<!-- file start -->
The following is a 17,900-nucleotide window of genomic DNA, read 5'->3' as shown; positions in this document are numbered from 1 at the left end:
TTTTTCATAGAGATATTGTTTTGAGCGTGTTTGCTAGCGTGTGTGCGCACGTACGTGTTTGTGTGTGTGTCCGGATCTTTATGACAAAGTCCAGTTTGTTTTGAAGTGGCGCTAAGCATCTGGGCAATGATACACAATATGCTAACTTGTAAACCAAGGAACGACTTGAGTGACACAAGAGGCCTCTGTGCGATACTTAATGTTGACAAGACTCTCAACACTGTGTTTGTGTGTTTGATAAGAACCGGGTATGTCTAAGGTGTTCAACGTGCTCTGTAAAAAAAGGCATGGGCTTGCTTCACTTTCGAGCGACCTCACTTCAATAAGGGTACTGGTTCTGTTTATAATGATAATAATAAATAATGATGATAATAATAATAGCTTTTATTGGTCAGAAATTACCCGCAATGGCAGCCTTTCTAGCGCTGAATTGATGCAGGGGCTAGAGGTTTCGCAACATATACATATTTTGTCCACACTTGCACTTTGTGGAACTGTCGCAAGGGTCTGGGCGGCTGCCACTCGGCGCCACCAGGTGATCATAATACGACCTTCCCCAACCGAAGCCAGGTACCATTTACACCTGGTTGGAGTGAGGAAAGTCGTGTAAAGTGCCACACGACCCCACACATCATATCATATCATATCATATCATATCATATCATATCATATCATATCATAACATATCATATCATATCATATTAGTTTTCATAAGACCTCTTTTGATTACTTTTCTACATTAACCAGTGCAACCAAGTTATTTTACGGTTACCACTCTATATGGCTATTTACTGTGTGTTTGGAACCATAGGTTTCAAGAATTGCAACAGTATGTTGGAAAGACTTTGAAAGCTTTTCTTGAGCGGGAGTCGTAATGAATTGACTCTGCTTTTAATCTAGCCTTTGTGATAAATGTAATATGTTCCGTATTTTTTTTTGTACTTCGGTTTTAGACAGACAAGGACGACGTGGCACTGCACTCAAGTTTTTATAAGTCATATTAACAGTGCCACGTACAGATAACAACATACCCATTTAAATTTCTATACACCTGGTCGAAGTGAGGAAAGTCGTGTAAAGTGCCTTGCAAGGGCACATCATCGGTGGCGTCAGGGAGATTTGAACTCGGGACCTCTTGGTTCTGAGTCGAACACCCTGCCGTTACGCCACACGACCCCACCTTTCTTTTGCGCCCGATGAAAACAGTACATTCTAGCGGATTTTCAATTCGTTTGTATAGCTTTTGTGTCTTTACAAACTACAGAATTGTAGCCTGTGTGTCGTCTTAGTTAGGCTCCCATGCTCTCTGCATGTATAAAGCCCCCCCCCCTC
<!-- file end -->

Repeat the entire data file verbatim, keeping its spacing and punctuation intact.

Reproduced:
The following is a 17,900-nucleotide window of genomic DNA, read 5'->3' as shown; positions in this document are numbered from 1 at the left end:
TTTTTCATAGAGATATTGTTTTGAGCGTGTTTGCTAGCGTGTGTGCGCACGTACGTGTTTGTGTGTGTGTCCGGATCTTTATGACAAAGTCCAGTTTGTTTTGAAGTGGCGCTAAGCATCTGGGCAATGATACACAATATGCTAACTTGTAAACCAAGGAACGACTTGAGTGACACAAGAGGCCTCTGTGCGATACTTAATGTTGACAAGACTCTCAACACTGTGTTTGTGTGTTTGATAAGAACCGGGTATGTCTAAGGTGTTCAACGTGCTCTGTAAAAAAAGGCATGGGCTTGCTTCACTTTCGAGCGACCTCACTTCAATAAGGGTACTGGTTCTGTTTATAATGATAATAATAAATAATGATGATAATAATAATAGCTTTTATTGGTCAGAAATTACCCGCAATGGCAGCCTTTCTAGCGCTGAATTGATGCAGGGGCTAGAGGTTTCGCAACATATACATATTTTGTCCACACTTGCACTTTGTGGAACTGTCGCAAGGGTCTGGGCGGCTGCCACTCGGCGCCACCAGGTGATCATAATACGACCTTCCCCAACCGAAGCCAGGTACCATTTACACCTGGTTGGAGTGAGGAAAGTCGTGTAAAGTGCCACACGACCCCACACATCATATCATATCATATCATATCATATCATATCATATCATATCATATCATAACATATCATATCATATCATATTAGTTTTCATAAGACCTCTTTTGATTACTTTTCTACATTAACCAGTGCAACCAAGTTATTTTACGGTTACCACTCTATATGGCTATTTACTGTGTGTTTGGAACCATAGGTTTCAAGAATTGCAACAGTATGTTGGAAAGACTTTGAAAGCTTTTCTTGAGCGGGAGTCGTAATGAATTGACTCTGCTTTTAATCTAGCCTTTGTGATAAATGTAATATGTTCCGTATTTTTTTTTGTACTTCGGTTTTAGACAGACAAGGACGACGTGGCACTGCACTCAAGTTTTTATAAGTCATATTAACAGTGCCACGTACAGATAACAACATACCCATTTAAATTTCTATACACCTGGTCGAAGTGAGGAAAGTCGTGTAAAGTGCCTTGCAAGGGCACATCATCGGTGGCGTCAGGGAGATTTGAACTCGGGACCTCTTGGTTCTGAGTCGAACACCCTGCCGTTACGCCACACGACCCCACCTTTCTTTTGCGCCCGATGAAAACAGTACATTCTAGCGGATTTTCAATTCGTTTGTATAGCTTTTGTGTCTTTACAAACTACAGAATTGTAGCCTGTGTGTCGTCTTAGTTAGGCTCCCATGCTCTCTGCATGTATAAAGCCCCCCCCCCTC